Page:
FIACAT.News No. 78 provides information on the activities of FIACAT and ACATs during the first half of 2012.
At the meeting of FIACAT’s International Council in Brussels in June 2012, the ACAT representatives reflected deeply on their concern and commitment as Christians for human dignity to be respected always and everywhere – the human dignity that is shared by all, as stated in the Preamble to the Universal Declaration of Human Rights (UDHR ) and which underlies the first and most famous article of the UDHR . Thus in 1948, following the trend of Kantian thought, human dignity constituted a moral and legal reference point – although only expressed as a simple statement entailing no obligations – against abuses and excesses of power, and an aim to be achieved. It was established at that time as a fundamental value of democratic societies, and respect for human dignity was unconditional: dignity is inherent in the individual. Even if there is no authoritative definition of the concept of human dignity in international human rights law, it emerges from decisions by international authorities such as the European Court of Human Rights that respect for the equal dignity of all people constitutes the foundation of a democratic and pluralist society. The dignity of the individual is therefore one of the values of our societies, giving public life moral structure, coherence and stability.
For many years, the principle of human dignity has been regularly contested, while at the same time there have been more and more references to it. It is called into question by scientific innovations (particularly in genetics) the rise of economic and financial globalisation. ‘commercialisation’ of people, treating them as objects (modern-day slavery, economic and political migration, etc) and sophisticated methods of control (no longer just physical, but also mental and psychological). Nevertheless, the philosopher Paul Ricoeur has pointed out ‘ an older imperative than any philosophical formulation’ which has always been that ‘something is owed to a human being simply for being human’.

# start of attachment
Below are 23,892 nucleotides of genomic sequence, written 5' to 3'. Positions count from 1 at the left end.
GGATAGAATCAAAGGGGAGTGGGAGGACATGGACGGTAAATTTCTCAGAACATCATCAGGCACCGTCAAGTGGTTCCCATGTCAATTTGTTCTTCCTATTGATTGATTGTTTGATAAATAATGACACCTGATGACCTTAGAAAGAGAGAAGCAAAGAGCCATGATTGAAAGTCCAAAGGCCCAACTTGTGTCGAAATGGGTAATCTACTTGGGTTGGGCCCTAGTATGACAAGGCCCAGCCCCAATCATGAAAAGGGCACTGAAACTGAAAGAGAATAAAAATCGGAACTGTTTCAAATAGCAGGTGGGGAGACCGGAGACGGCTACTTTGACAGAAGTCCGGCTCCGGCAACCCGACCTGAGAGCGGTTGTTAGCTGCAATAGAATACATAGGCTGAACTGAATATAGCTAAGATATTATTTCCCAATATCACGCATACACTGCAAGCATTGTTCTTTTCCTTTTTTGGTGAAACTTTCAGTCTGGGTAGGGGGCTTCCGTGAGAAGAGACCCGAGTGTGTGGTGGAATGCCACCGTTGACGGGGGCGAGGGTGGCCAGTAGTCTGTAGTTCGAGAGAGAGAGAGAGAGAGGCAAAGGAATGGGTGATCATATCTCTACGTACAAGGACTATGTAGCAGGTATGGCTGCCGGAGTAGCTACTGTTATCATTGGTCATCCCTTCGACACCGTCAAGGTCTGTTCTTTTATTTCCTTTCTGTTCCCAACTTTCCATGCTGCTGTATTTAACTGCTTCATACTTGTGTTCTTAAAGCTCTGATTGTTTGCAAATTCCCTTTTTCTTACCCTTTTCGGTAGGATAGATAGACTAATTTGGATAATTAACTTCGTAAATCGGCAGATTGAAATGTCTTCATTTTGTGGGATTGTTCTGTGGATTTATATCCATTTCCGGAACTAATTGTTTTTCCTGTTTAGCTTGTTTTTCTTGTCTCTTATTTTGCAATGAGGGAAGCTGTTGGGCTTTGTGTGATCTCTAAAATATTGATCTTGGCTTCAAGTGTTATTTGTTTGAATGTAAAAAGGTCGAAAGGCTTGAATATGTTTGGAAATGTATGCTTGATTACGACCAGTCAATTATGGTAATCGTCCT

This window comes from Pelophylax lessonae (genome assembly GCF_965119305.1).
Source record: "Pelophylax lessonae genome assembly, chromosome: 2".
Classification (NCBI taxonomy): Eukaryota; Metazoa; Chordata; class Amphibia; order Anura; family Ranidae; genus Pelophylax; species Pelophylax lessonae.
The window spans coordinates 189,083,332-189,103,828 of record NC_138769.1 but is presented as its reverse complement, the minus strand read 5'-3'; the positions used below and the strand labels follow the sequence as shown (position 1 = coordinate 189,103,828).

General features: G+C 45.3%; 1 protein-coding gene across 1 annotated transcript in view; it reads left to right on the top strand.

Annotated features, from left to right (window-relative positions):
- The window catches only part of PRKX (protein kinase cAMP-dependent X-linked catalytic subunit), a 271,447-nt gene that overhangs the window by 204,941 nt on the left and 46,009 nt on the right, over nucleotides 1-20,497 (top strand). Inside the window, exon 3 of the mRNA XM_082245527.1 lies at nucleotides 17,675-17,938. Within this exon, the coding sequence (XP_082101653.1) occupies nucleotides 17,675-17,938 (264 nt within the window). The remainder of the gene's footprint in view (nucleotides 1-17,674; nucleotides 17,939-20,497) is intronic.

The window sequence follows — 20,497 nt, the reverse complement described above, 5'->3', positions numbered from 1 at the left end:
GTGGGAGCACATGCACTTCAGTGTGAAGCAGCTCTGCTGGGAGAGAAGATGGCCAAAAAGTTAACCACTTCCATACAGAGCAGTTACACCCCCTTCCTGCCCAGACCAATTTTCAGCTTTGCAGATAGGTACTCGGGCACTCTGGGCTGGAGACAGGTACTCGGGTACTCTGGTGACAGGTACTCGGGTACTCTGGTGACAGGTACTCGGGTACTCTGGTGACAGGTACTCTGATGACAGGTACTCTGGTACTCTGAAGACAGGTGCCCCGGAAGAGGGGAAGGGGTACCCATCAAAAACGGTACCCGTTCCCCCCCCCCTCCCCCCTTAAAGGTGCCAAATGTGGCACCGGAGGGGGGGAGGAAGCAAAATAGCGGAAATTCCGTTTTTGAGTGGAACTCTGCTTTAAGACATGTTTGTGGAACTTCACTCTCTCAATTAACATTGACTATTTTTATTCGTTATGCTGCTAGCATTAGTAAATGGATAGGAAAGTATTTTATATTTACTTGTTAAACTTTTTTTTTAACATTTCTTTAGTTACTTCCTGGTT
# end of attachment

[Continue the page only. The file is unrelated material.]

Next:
The whole issue about dignity therefore is how to manage to reconcile its two fundamental dimensions, freedom of the individual on the one hand, and on the other hand, solidarity with others. The question of human dignity should be thought of as a social issue, so that social justice is taken into account. And the social issue sometimes requires the adoption of policy (not political) commitments in the Greek sense of the word ‘polis’, in the service of the city, for the common good. Recourse to the principle of human dignity thus forces us to hold two elements in balance: on the one hand, we cannot live in society, having confidence in our institutions, unless we know that human dignity is a basic, unconditional principle of this life that we share with others; on the other hand, for the sake of this very respect for dignity, our societies become pluralist, indeed we attach great importance to freedom of thought. We must be aware that we do not have an exhaustive definition, or a complete description, of human dignity. This can even be considered a positive thing to the extent that it leads us, as Christians, to persevere in working together and with others, who are sometimes very different from us, to lay the foundations for dignity and find out what are the specific issues today in our struggle to abolish torture and the death penalty.
Sylvie Bukhari-de Pontual
President of FIACAT